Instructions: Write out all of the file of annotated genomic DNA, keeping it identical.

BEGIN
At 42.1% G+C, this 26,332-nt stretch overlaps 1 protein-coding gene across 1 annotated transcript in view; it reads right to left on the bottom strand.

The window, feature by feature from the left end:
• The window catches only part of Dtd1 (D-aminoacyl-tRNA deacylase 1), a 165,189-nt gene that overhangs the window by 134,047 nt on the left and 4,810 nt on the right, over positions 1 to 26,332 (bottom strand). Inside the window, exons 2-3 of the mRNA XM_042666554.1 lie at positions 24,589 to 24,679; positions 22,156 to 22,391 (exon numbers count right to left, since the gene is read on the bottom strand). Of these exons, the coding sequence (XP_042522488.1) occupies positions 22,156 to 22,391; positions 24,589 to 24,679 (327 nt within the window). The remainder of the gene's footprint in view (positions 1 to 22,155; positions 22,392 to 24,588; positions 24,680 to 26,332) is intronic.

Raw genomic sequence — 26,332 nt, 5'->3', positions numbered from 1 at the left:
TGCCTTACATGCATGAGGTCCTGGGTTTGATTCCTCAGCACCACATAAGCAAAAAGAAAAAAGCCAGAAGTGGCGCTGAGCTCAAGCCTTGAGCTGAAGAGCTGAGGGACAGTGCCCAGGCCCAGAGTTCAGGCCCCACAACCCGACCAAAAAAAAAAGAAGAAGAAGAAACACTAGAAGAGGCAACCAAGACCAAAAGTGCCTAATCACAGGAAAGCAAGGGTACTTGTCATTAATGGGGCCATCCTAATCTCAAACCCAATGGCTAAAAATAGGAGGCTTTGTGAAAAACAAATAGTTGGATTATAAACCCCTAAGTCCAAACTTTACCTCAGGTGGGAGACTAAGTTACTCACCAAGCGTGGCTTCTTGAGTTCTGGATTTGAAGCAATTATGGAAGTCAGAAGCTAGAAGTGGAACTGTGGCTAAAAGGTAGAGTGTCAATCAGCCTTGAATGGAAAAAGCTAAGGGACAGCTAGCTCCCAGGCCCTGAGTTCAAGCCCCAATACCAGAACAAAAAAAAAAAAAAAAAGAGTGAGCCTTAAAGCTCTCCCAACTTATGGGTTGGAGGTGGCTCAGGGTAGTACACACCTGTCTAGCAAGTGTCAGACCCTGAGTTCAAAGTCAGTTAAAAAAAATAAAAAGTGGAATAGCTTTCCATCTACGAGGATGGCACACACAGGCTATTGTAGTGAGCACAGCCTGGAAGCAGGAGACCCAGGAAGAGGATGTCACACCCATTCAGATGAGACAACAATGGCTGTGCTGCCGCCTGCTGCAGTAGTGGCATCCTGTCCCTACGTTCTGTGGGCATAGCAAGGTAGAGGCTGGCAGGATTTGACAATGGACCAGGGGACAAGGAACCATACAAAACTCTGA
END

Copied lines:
At 42.1% G+C, this 26,332-nt stretch overlaps 1 protein-coding gene across 1 annotated transcript in view; it reads right to left on the bottom strand.

The window, feature by feature from the left end:
• The window catches only part of Dtd1 (D-aminoacyl-tRNA deacylase 1), a 165,189-nt gene that overhangs the window by 134,047 nt on the left and 4,810 nt on the right, over positions 1 to 26,332 (bottom strand). Inside the window, exons 2-3 of the mRNA XM_042666554.1 lie at positions 24,589 to 24,679; positions 22,156 to 22,391 (exon numbers count right to left, since the gene is read on the bottom strand). Of these exons, the coding sequence (XP_042522488.1) occupies positions 22,156 to 22,391; positions 24,589 to 24,679 (327 nt within the window). The remainder of the gene's footprint in view (positions 1 to 22,155; positions 22,392 to 24,588; positions 24,680 to 26,332) is intronic.

Raw genomic sequence — 26,332 nt, 5'->3', positions numbered from 1 at the left:
TGCCTTACATGCATGAGGTCCTGGGTTTGATTCCTCAGCACCACATAAGCAAAAAGAAAAAAGCCAGAAGTGGCGCTGAGCTCAAGCCTTGAGCTGAAGAGCTGAGGGACAGTGCCCAGGCCCAGAGTTCAGGCCCCACAACCCGACCAAAAAAAAAAGAAGAAGAAGAAACACTAGAAGAGGCAACCAAGACCAAAAGTGCCTAATCACAGGAAAGCAAGGGTACTTGTCATTAATGGGGCCATCCTAATCTCAAACCCAATGGCTAAAAATAGGAGGCTTTGTGAAAAACAAATAGTTGGATTATAAACCCCTAAGTCCAAACTTTACCTCAGGTGGGAGACTAAGTTACTCACCAAGCGTGGCTTCTTGAGTTCTGGATTTGAAGCAATTATGGAAGTCAGAAGCTAGAAGTGGAACTGTGGCTAAAAGGTAGAGTGTCAATCAGCCTTGAATGGAAAAAGCTAAGGGACAGCTAGCTCCCAGGCCCTGAGTTCAAGCCCCAATACCAGAACAAAAAAAAAAAAAAAAAGAGTGAGCCTTAAAGCTCTCCCAACTTATGGGTTGGAGGTGGCTCAGGGTAGTACACACCTGTCTAGCAAGTGTCAGACCCTGAGTTCAAAGTCAGTTAAAAAAAATAAAAAGTGGAATAGCTTTCCATCTACGAGGATGGCACACACAGGCTATTGTAGTGAGCACAGCCTGGAAGCAGGAGACCCAGGAAGAGGATGTCACACCCATTCAGATGAGACAACAATGGCTGTGCTGCCGCCTGCTGCAGTAGTGGCATCCTGTCCCTACGTTCTGTGGGCATAGCAAGGTAGAGGCTGGCAGGATTTGACAATGGACCAGGGGACAAGGAACCATACAAAACTCTGA